Many of us who have read Evangeline Walton have her, mentally, on our epic fantasy bookshelf with people like J.R.R. Tolkien and Mervyn Peake, for her retellings of the Welsh mythic cycle The Mabinogion. For us, She Walks in Darkness is a surprise. This previously unpublished novel, brought out by Tachyon Press, is not epic fantasy at all but a gothic thriller.
Written in the early 1960s, She Walks in Darkness was a casualty of Walton’s dispute with a publisher. The publisher had handled Dark Runs the Road badly, and Walton’s contractual agreement stipulated they got first crack at her next book, which happened to be She Walks in Darkness. Walton put the book in a drawer, along with many other works. Now, more than fifty years later, it is seeing the light of day, so to speak.
It is dated, but She Walks in Darkness holds its own pretty well. The story is set in the early 1950s in a remote part of Italy, where an American archeologist and his wife have come to study the Etruscan ruins beneath a villa. The former owner of the villa, Prince Mino Carenni, an old-school aristocrat who may be imprisoned, or dead, was a scholar of the Etruscans, holding them in high esteem. There was, however, something dark about Prince Mino, and a scandalous rumor of a young Englishman who disappeared on the property, shortly before the end of the war.
All of this we find out shortly after the opening, but the opening itself is chilling:
Old Mattia Rossi’s body is gone. It no longer lies at the foot of the cellar stairs. This morning, when I finally braced myself to go down and look for those keys I need so badly, it was not there.
And that can mean only one thing.
The first-person narrator is Barbara or Barby, Keyes, the young wife of Richard, the archeologist. Richard lies unconscious in the room behind her, concussed; they arrived at the villa to find no hired man, no electricity and no phone. When Richard went to move the car, he was attacked and the car destroyed. Barby is stuck in a strange house in a country she doesn’t know, without transportation, with an injured husband… and a murderer.
Walton controls the tone and voice of the book perfectly, as Barby shifts in moments of present-tense panic as she tries to decide what to do, but also slows down enough to give us the background. She is clearly a pre-feminist heroine, but smart and strong, a thinker who manages to hold her own in debates with her loving husband, as we see in flashbacks.
The situation is dire at first, but soon another character appears. Floriano is a handsome young local who can speak, read and write English. He agrees to help, and before long becomes as involved in the mysteries of the villa as Barby. Floriano obviously has a connection to the Carenni family. As he and Barby look for a way to escape, he begins to tell her stories of the Carenni and their various atrocities.
Familiar tropes pop up right and left. Floriano, the handsome peasant lad, is one; the dreaded prison back in the town and the “escaped prisoner” Barby heard about just before she and Richard left is another; my personal favorite is the “secret journal” of Roger Carstairs, the young Englishman who disappeared at the villa. Floriano just happens to find the journal while he is searching for his bicycle, which has been stolen. Walton spices up the predictable parts with fascinating bits about the Etruscans, and some genuine eeriness, like a larger than life statue of the Queen of the Underworld, Mania, who is a winged woman with a human youth in her arms. There is such a statue in the garden of the villa, but as the story progresses and Barby ends up deeper and deeper underground, she finds another depiction of the goddess, in an exotic and terrifying setting.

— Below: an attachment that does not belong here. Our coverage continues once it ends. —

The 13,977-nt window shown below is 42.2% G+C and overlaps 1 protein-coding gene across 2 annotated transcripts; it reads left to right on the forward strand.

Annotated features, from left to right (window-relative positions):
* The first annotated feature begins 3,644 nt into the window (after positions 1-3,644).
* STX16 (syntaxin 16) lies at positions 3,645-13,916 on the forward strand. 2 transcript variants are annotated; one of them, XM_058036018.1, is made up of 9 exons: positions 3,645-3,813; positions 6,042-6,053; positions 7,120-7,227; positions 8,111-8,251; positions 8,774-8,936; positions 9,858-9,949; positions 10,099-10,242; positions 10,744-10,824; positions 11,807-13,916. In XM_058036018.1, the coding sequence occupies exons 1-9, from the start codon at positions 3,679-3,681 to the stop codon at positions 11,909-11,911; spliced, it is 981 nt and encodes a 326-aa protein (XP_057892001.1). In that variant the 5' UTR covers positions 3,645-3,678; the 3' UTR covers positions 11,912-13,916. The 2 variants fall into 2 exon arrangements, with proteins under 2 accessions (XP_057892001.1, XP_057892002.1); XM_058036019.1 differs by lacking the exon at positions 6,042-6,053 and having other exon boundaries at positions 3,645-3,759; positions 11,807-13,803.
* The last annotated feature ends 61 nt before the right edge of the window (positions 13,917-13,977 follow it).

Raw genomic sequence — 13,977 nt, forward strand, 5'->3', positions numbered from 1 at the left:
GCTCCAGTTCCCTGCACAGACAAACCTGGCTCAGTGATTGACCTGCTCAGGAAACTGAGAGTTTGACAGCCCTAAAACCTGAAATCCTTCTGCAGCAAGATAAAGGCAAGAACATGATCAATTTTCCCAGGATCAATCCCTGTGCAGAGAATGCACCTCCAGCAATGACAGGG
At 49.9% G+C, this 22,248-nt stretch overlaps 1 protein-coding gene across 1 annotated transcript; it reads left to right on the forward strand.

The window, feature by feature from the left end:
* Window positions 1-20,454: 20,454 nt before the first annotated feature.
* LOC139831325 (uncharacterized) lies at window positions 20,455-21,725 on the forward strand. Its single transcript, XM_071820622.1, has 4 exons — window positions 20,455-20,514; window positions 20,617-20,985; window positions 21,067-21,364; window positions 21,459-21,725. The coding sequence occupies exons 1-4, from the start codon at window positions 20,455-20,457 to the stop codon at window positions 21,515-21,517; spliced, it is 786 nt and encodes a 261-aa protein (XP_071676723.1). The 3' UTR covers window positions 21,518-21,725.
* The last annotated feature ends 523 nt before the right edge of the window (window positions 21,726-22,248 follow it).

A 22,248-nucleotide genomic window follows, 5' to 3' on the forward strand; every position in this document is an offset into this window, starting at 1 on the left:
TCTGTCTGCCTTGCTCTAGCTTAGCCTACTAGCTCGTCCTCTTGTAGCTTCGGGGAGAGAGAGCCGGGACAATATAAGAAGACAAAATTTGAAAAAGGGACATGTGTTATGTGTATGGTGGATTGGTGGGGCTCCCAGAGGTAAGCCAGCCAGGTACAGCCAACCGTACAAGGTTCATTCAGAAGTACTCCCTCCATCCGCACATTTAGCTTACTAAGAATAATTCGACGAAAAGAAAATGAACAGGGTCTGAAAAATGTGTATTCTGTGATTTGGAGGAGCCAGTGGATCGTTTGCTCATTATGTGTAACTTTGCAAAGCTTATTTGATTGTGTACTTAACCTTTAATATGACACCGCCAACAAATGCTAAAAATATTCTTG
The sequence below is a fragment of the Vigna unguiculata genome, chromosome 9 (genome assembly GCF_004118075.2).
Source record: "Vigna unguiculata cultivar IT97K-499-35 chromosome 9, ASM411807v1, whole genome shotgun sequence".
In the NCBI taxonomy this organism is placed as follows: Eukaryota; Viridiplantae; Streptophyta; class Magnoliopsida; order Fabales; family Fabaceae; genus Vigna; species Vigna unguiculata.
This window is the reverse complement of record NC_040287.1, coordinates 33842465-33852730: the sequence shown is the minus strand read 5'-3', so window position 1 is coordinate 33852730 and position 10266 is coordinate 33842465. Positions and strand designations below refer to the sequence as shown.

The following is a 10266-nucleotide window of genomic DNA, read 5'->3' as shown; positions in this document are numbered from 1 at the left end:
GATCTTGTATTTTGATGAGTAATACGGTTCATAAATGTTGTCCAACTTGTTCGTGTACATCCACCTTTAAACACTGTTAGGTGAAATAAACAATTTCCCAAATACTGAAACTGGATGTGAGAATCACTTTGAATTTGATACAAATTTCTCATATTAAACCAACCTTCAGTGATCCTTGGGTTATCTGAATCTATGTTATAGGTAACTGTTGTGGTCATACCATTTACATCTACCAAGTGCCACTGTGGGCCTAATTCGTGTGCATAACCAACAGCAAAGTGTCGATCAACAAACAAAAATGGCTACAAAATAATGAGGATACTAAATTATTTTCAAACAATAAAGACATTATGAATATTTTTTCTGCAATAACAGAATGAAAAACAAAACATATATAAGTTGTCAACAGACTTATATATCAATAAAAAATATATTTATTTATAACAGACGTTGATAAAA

The face below had an awful beauty, not base, not vicious, majestic, perhaps even noble, but infinitely remote from the heat of all passion, from all the softening gentleness of pity. She stared with unwinking black eyes into that hissing curtain of steam that could never warm her.
For a traditional 1950s housewife, Barby has some enlightened views of personhood and equality. At one point she tells an attacker, “I don’t belong to Richard, but I do belong to myself.” Later in the book, Barby nearly escapes, reaching a small hamlet in the mountains. She speaks no Italian or any of the regional dialect, and the people stare at her with suspicion. She realizes “… the filthy scarecrow figure I made then cannot have looked quite human, and there is a terrible world-wide delusion that that is just what foreigners are. Not quite people, not like oneself, ourselves.”
Barby is not a physical fighter, and a bit too weepy at times, but on the other hand she makes her way through a subterranean labyrinth in darkness in a chiffon dress and pumps, which I couldn’t do. She uses her mind and reason to outwit the villain and escape, and her loyalty to Richard is unshaken even when Floriano, who she describes as “beautiful,” is plying her with wine and in general behaving badly. The tone of the book reminded me a little of some early Mary Stewart gothic romances, like Thunder on the Right, This Rough Magic and Moon-Spinners. The story bogs down in spots while characters lecture each other, especially near the end. Still, Walton keeps it interesting.
I hope this isn’t the last posthumous book we see from Walton. She Walks in Darkness shows her range, reminds us of her beautiful prose, and tells a suspenseful story. Tachyon has graced the book with a lovely cover and added a foreword and afterword that give us a little more history about Walton. This slim book, just under 200 pages, is worth a few hours of your time.